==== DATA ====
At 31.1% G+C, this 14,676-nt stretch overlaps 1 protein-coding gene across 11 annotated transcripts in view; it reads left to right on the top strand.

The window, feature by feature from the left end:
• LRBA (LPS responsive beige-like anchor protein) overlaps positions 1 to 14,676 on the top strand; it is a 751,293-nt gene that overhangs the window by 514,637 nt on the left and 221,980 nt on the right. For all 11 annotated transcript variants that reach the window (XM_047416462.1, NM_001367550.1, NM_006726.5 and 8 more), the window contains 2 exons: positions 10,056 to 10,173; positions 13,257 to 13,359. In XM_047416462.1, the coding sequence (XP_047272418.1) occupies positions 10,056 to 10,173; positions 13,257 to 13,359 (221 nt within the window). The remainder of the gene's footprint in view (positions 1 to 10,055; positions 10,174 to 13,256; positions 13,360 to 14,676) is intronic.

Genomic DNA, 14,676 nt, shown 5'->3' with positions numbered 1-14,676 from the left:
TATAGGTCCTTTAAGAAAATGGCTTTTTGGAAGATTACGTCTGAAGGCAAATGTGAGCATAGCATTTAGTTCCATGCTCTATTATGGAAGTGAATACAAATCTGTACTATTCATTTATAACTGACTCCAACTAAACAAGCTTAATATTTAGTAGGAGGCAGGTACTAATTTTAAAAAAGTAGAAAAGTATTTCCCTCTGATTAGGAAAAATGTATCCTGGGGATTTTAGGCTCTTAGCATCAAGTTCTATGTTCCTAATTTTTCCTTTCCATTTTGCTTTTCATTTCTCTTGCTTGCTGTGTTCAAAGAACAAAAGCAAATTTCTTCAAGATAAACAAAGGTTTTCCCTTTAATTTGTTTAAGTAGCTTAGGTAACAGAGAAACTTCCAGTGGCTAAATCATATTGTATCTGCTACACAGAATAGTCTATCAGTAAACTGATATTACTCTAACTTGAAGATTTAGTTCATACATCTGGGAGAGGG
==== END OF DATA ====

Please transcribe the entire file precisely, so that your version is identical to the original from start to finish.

At 31.1% G+C, this 14,676-nt stretch overlaps 1 protein-coding gene across 11 annotated transcripts in view; it reads left to right on the top strand.

The window, feature by feature from the left end:
• LRBA (LPS responsive beige-like anchor protein) overlaps positions 1 to 14,676 on the top strand; it is a 751,293-nt gene that overhangs the window by 514,637 nt on the left and 221,980 nt on the right. For all 11 annotated transcript variants that reach the window (XM_047416462.1, NM_001367550.1, NM_006726.5 and 8 more), the window contains 2 exons: positions 10,056 to 10,173; positions 13,257 to 13,359. In XM_047416462.1, the coding sequence (XP_047272418.1) occupies positions 10,056 to 10,173; positions 13,257 to 13,359 (221 nt within the window). The remainder of the gene's footprint in view (positions 1 to 10,055; positions 10,174 to 13,256; positions 13,360 to 14,676) is intronic.

Genomic DNA, 14,676 nt, shown 5'->3' with positions numbered 1-14,676 from the left:
TATAGGTCCTTTAAGAAAATGGCTTTTTGGAAGATTACGTCTGAAGGCAAATGTGAGCATAGCATTTAGTTCCATGCTCTATTATGGAAGTGAATACAAATCTGTACTATTCATTTATAACTGACTCCAACTAAACAAGCTTAATATTTAGTAGGAGGCAGGTACTAATTTTAAAAAAGTAGAAAAGTATTTCCCTCTGATTAGGAAAAATGTATCCTGGGGATTTTAGGCTCTTAGCATCAAGTTCTATGTTCCTAATTTTTCCTTTCCATTTTGCTTTTCATTTCTCTTGCTTGCTGTGTTCAAAGAACAAAAGCAAATTTCTTCAAGATAAACAAAGGTTTTCCCTTTAATTTGTTTAAGTAGCTTAGGTAACAGAGAAACTTCCAGTGGCTAAATCATATTGTATCTGCTACACAGAATAGTCTATCAGTAAACTGATATTACTCTAACTTGAAGATTTAGTTCATACATCTGGGAGAGGG